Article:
ATHENS (Reuters) - Greeks went on strike on Thursday to protest against planned labor reforms and painful austerity cuts demanded by European Union and International Monetary Fund lenders as part of a crucial bailout review.
Passenger ships remained docked at ports, city transport was disrupted and local administration offices shut down as workers joined the 24-hour nationwide walkout called by the country’s largest private and public sector unions, GSEE and ADEDY.
“The burden we carry is already unbearable,” the GSEE said in a statement, calling the demands of lenders “irrational”.
About 7,000 workers, pensioners and students marched peacefully in central Athens holding banners reading “We won’t compromise!” and “We want jobs”. They chanted, “They just want our consent to take us to the bottom!”
Turnout in protests has been low since Greece signed up to a third international bailout in July 2015 after tough negotiations that almost forced it out of the euro zone.
Euro zone finance ministers said on Monday Athens and its lenders needed to speed up the review, which has snagged over labor reforms, including making mass layoffs easier. The international creditors also reject Greece’s wish to revive collective bargaining between employers and unions.
Energy reforms and measures to plug a projected fiscal gap in 2018, when Greece’s bailout program expires, are also among thorny issues in the review, which may resume next week.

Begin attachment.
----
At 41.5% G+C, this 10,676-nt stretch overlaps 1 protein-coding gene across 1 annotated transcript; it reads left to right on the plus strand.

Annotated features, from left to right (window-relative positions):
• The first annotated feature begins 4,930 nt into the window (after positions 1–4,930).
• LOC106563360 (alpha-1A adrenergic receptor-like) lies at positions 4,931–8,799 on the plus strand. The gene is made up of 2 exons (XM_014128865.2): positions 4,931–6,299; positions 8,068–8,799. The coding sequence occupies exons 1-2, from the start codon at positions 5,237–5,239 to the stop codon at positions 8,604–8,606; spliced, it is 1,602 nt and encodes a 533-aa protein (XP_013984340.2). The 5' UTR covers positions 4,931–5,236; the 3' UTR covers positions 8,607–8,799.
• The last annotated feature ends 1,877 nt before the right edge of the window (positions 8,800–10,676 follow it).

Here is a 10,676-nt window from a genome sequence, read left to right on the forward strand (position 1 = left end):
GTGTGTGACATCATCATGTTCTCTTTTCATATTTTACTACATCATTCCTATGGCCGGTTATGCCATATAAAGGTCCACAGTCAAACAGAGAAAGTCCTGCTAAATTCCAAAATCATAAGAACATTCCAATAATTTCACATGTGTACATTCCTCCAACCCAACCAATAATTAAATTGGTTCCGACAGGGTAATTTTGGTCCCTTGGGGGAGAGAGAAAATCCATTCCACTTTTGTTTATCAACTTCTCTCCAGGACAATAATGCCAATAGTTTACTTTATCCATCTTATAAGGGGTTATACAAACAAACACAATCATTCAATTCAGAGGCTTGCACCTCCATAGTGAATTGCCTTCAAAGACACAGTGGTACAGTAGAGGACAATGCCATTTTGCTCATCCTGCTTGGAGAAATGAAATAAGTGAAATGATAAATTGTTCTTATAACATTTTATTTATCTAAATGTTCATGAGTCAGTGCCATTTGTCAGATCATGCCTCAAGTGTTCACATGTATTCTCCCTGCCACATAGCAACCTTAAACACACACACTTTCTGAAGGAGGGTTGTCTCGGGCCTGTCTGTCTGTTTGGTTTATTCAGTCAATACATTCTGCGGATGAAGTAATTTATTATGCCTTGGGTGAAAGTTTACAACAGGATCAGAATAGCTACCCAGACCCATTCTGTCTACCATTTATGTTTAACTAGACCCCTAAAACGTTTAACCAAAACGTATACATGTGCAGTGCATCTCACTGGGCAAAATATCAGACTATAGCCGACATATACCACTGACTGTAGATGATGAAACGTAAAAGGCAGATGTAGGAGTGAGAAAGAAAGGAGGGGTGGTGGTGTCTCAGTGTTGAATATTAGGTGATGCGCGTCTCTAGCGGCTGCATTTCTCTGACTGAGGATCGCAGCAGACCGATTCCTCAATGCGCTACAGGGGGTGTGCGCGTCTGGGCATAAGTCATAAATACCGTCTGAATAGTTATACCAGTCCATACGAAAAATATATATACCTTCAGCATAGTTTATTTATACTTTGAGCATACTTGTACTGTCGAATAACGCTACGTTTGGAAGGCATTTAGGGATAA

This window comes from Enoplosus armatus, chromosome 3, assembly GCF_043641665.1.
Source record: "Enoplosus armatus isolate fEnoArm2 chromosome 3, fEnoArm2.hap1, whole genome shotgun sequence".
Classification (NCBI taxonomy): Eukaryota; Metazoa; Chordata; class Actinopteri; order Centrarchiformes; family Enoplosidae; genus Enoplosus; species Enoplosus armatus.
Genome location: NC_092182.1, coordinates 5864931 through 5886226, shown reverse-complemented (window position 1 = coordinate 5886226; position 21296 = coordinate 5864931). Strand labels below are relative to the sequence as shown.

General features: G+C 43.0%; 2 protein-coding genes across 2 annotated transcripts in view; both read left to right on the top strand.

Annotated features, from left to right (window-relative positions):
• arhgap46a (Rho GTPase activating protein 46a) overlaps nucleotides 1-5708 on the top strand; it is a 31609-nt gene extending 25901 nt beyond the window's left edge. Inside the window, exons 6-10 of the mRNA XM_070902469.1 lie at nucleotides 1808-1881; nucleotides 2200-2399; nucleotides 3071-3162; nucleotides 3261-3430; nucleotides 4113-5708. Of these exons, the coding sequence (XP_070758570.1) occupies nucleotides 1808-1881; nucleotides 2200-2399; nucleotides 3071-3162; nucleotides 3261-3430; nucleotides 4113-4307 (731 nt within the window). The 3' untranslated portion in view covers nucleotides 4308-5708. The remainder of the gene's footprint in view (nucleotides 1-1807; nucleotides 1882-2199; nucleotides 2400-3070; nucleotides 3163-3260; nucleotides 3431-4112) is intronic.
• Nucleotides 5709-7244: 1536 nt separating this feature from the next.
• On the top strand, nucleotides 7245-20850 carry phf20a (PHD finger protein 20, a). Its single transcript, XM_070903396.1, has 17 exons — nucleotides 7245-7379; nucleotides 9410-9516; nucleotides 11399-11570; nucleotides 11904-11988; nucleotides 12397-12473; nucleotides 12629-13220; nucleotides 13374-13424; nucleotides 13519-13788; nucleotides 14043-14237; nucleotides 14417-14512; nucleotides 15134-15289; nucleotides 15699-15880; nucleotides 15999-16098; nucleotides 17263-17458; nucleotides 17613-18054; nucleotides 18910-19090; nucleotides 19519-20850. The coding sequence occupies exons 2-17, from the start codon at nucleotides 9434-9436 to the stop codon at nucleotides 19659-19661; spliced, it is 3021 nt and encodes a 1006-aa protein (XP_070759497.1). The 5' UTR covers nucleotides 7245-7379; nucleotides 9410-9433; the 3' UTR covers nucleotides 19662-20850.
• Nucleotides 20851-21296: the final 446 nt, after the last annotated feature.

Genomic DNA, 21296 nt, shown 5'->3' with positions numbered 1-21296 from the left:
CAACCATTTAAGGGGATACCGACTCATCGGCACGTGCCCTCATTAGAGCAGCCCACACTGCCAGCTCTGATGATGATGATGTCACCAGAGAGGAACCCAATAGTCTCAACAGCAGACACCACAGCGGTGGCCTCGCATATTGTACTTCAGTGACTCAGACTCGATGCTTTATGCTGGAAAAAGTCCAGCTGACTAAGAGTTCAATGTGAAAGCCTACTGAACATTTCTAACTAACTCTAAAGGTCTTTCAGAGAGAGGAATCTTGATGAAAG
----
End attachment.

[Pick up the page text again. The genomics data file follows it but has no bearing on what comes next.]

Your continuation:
Prime Minister Alexis Tsipras hopes a deal can be reached by the end of the year for Greek bonds to be included in the European Central Bank’s bond-buying program by March 2017.
This would help Greece return to markets next year, for the first time since 2014, and eventually reduce its dependence on bailout loans. Athens has rejected creditor demands for more austerity measures beyond 2018.
On Monday, the euro zone granted Greece short-term debt relief, something hailed as a success by the leftist-led government which has been sagging in polls for months after applying a range of austerity measures agreed with its lenders.
But the news did not impress austerity-hit Greeks, who have lost almost a third of their income since the crisis began in 2009. Thousands have lost their jobs during a severe recession.
“This leftist government was elected for the better, but from what I see ... they are going to take everything including our underwear,” said Nikos Spanopoulos, 56, a factory worker.
Greece’s unemployment rate dropped to 23.1 percent in September statistics agency ELSTAT said on Thursday. [EONGC20SW]
In parliament, lawmakers debated more tax hikes and spending cuts as part of next year’s budget, which projects the economy growing by 2.7 percent and attaining a 2 percent of GDP primary surplus - excluding debt servicing costs.
Parliament is expected to vote on the budget on Saturday.
Reporting by Renee Maltezou and Gina Kalovyrna; editing by Mark Heinrich